WVU endures its share of struggles in Big 12
By John Harris
Published: Tuesday, January 22, 2013, 7:42 p.m.
Updated: Wednesday, January 23, 2013
The hangover experienced by West Virginia's football team during its inaugural Big 12 season has extended to basketball.
Football coach Dana Holgorsen returned to the drawing board following a 7-6 campaign despite a 5-0 start.
Holgorsen changed defensive coordinators and fired two other defensive coaches after the Mountaineers finished 119th out of 120 FBS teams in pass defense.
Similarly, basketball coach Bob Huggins expressed frustration following last week's 69-67 loss at Iowa State, WVU's third setback in its first four league games.
The Mountaineers lost to Iowa State on a layup at the buzzer, but their comeback late in the game may have revealed a strategy that could be used again Wednesday against TCU at WVU Coliseum.
During the preseason, Huggins suggested changes were coming.
“We're going to try to play a little faster,” Huggins said in October. “I'd actually like to see us score once in a while. We've struggled with that. But we haven't played very fast. We're going to try to up the tempo and maybe do some of the things we did when I was at Cincinnati.”
Huggins' teams at Cincinnati qualified for the NCAA Tournament in 14 consecutive seasons. Huggins has guided WVU to the NCAAs in each of his first five seasons. WVU (8-9) and TCU (9-9) are struggling as first-year Big 12 members. The Mountaineers are 1-3 in league play. TCU is 0-5.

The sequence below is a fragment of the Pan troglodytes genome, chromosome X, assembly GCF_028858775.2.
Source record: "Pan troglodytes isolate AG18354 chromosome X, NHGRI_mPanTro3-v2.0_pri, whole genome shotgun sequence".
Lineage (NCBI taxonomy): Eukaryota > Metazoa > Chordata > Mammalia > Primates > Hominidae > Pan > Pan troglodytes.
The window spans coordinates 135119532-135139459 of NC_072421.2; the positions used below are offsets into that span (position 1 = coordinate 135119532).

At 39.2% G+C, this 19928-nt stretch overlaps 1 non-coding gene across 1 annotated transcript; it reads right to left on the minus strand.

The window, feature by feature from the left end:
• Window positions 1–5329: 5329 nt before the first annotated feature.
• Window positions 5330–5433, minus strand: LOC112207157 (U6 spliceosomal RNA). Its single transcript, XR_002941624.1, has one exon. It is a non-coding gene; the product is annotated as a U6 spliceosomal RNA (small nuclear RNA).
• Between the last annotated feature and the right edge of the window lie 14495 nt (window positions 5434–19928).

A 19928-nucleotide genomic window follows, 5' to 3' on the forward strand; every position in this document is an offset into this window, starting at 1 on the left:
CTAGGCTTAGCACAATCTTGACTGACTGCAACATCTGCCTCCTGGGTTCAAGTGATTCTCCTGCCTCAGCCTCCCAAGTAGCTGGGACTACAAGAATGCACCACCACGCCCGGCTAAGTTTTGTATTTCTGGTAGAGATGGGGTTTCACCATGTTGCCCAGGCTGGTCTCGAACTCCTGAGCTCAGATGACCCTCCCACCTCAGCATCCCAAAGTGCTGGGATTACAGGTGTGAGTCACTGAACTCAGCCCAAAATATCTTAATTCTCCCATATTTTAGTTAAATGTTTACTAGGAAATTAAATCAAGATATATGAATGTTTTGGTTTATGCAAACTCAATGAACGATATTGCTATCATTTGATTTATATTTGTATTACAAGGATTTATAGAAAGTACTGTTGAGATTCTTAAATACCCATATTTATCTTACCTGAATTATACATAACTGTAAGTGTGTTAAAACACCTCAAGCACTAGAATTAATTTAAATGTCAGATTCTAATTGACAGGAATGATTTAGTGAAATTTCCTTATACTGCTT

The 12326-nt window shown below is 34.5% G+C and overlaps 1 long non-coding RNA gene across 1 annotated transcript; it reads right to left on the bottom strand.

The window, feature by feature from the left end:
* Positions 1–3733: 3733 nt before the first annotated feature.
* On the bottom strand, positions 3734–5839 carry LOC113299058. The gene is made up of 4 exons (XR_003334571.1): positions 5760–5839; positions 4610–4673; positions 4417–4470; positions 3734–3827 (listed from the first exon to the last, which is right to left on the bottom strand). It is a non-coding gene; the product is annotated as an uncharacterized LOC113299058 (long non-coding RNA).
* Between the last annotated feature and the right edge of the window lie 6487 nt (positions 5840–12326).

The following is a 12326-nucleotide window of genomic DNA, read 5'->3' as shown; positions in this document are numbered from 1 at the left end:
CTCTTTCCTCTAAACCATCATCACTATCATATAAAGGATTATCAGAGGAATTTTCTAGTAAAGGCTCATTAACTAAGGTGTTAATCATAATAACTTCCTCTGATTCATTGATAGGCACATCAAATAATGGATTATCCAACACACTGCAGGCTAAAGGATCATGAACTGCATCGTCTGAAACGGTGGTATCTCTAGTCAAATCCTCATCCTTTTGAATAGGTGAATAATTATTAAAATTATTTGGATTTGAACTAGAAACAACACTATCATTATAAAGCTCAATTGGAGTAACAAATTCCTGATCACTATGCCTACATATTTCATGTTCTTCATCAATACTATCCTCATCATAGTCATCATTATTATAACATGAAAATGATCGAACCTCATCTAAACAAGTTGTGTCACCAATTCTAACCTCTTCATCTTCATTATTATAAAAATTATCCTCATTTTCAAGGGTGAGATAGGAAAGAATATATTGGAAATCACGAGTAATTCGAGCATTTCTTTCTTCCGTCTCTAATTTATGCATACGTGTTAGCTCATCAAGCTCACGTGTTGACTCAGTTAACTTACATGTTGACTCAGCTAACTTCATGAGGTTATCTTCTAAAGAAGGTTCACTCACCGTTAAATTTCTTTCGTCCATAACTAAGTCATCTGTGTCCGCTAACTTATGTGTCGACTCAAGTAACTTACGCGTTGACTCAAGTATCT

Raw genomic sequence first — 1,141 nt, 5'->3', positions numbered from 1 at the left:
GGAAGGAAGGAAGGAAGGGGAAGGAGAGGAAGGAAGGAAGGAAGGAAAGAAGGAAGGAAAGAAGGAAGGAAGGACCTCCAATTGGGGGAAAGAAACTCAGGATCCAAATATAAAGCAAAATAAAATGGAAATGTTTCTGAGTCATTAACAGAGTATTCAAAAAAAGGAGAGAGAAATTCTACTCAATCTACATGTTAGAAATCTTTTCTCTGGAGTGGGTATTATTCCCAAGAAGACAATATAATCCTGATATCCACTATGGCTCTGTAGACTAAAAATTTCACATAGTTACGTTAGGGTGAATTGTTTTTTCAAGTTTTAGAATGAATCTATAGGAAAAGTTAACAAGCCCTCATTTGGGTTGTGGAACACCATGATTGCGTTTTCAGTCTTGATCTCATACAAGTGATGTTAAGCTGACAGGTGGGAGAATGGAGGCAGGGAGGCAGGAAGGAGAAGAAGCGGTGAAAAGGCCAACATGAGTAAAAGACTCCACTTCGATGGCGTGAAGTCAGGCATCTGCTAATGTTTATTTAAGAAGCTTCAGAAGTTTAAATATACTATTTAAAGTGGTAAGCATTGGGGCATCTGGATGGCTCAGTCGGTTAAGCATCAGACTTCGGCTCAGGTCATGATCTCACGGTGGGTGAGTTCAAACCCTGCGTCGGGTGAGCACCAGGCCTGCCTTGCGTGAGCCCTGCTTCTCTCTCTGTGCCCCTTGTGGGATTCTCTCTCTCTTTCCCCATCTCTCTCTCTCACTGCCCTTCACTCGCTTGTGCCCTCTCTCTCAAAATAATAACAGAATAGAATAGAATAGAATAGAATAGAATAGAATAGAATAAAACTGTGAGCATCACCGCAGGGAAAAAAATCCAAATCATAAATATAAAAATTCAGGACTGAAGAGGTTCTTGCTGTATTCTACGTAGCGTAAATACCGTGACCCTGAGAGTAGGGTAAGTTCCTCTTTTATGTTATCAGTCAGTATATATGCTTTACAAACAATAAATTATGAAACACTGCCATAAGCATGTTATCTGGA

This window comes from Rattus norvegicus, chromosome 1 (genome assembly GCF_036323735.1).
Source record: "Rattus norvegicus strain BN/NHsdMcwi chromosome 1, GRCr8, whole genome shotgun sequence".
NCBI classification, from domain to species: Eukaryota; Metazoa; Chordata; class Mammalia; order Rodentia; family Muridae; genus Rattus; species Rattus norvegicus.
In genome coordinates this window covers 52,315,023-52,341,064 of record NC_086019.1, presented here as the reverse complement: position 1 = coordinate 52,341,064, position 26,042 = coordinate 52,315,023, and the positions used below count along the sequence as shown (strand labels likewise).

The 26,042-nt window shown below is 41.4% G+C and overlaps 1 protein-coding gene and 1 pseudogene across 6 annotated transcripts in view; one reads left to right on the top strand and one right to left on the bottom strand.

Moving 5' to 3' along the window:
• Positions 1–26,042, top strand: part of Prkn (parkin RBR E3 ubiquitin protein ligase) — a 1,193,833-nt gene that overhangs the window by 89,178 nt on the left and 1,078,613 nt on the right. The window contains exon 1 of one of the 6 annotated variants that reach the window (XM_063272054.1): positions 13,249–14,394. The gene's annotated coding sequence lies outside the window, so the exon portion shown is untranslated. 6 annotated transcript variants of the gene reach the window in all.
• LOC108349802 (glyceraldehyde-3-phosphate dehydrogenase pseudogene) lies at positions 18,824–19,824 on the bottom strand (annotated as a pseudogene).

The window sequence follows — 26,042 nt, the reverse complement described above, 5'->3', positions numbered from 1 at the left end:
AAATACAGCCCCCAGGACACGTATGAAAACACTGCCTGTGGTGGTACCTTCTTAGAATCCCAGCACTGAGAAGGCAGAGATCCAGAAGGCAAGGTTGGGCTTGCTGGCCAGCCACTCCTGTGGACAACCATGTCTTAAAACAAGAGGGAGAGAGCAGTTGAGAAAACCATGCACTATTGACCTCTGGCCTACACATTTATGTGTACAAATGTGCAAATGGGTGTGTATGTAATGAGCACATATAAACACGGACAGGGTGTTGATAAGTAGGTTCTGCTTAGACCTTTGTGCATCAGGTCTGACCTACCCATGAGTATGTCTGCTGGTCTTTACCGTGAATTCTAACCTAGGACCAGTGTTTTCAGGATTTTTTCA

The Mountaineers rank eighth among 10 Big 12 teams in scoring (67.0 points); they're last in field-goal percentage (39.1).
“We find different ways to shoot ourselves in the foot,” Huggins said. “If we shoot OK from the field, we can't make a foul shot. If we make foul shots, we can't shoot it from the field.”
Huggins decided to switch to an unconventional four-guard lineup against Iowa State. Trailing by 18 points with nine minutes remaining, West Virginia rallied behind the long-range shooting of newcomers Eron Harris and Matt Humphrey and sophomore Jabarie Hinds.
WVU drilled nine of 12 3-pointers after missing its first 12 3's to tie the score at 67 on Hinds' 3-pointer with 11.6 seconds left.
“We talk constantly to them,” Huggins said. “If you're talking about bringing somebody in to inspire them, I don't think that'll work.”
John Harris is a staff writer for Trib Total Media. Reach him at email@example.com or via Twitter @JHarris_Trib.
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